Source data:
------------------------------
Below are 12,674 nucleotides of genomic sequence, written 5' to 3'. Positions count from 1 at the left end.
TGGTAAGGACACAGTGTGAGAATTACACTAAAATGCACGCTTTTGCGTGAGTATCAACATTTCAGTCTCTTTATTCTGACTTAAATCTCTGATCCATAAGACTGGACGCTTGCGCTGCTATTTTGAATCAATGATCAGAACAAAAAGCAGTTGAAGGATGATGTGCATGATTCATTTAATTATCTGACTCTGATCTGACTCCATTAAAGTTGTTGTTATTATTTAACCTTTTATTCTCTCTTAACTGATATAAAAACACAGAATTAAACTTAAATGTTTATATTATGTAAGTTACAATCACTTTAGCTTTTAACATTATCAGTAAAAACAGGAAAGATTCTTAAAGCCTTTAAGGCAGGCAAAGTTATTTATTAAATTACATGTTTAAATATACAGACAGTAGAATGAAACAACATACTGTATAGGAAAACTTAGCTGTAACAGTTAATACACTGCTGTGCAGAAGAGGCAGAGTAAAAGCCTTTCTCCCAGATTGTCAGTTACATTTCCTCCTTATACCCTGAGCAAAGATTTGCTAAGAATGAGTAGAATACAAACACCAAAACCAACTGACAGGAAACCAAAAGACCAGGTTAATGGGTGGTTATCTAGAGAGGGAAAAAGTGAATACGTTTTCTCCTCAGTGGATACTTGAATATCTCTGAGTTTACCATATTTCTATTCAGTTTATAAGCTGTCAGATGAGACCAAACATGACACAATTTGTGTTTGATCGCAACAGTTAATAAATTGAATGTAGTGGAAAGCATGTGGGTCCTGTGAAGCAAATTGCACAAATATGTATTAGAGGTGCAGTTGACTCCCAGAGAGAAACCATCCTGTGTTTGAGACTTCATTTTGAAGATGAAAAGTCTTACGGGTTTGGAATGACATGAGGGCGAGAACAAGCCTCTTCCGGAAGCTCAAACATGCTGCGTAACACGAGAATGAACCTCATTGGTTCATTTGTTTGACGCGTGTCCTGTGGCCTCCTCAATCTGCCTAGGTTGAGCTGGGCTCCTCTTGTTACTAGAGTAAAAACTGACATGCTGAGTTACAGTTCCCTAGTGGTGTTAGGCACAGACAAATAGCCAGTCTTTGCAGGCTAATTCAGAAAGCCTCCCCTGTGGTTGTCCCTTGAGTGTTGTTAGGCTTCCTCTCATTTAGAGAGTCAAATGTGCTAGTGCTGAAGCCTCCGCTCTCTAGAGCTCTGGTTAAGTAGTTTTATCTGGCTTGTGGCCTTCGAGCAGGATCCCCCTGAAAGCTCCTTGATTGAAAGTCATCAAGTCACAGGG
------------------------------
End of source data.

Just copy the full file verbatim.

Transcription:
Below are 12,674 nucleotides of genomic sequence, written 5' to 3'. Positions count from 1 at the left end.
TGGTAAGGACACAGTGTGAGAATTACACTAAAATGCACGCTTTTGCGTGAGTATCAACATTTCAGTCTCTTTATTCTGACTTAAATCTCTGATCCATAAGACTGGACGCTTGCGCTGCTATTTTGAATCAATGATCAGAACAAAAAGCAGTTGAAGGATGATGTGCATGATTCATTTAATTATCTGACTCTGATCTGACTCCATTAAAGTTGTTGTTATTATTTAACCTTTTATTCTCTCTTAACTGATATAAAAACACAGAATTAAACTTAAATGTTTATATTATGTAAGTTACAATCACTTTAGCTTTTAACATTATCAGTAAAAACAGGAAAGATTCTTAAAGCCTTTAAGGCAGGCAAAGTTATTTATTAAATTACATGTTTAAATATACAGACAGTAGAATGAAACAACATACTGTATAGGAAAACTTAGCTGTAACAGTTAATACACTGCTGTGCAGAAGAGGCAGAGTAAAAGCCTTTCTCCCAGATTGTCAGTTACATTTCCTCCTTATACCCTGAGCAAAGATTTGCTAAGAATGAGTAGAATACAAACACCAAAACCAACTGACAGGAAACCAAAAGACCAGGTTAATGGGTGGTTATCTAGAGAGGGAAAAAGTGAATACGTTTTCTCCTCAGTGGATACTTGAATATCTCTGAGTTTACCATATTTCTATTCAGTTTATAAGCTGTCAGATGAGACCAAACATGACACAATTTGTGTTTGATCGCAACAGTTAATAAATTGAATGTAGTGGAAAGCATGTGGGTCCTGTGAAGCAAATTGCACAAATATGTATTAGAGGTGCAGTTGACTCCCAGAGAGAAACCATCCTGTGTTTGAGACTTCATTTTGAAGATGAAAAGTCTTACGGGTTTGGAATGACATGAGGGCGAGAACAAGCCTCTTCCGGAAGCTCAAACATGCTGCGTAACACGAGAATGAACCTCATTGGTTCATTTGTTTGACGCGTGTCCTGTGGCCTCCTCAATCTGCCTAGGTTGAGCTGGGCTCCTCTTGTTACTAGAGTAAAAACTGACATGCTGAGTTACAGTTCCCTAGTGGTGTTAGGCACAGACAAATAGCCAGTCTTTGCAGGCTAATTCAGAAAGCCTCCCCTGTGGTTGTCCCTTGAGTGTTGTTAGGCTTCCTCTCATTTAGAGAGTCAAATGTGCTAGTGCTGAAGCCTCCGCTCTCTAGAGCTCTGGTTAAGTAGTTTTATCTGGCTTGTGGCCTTCGAGCAGGATCCCCCTGAAAGCTCCTTGATTGAAAGTCATCAAGTCACAGGG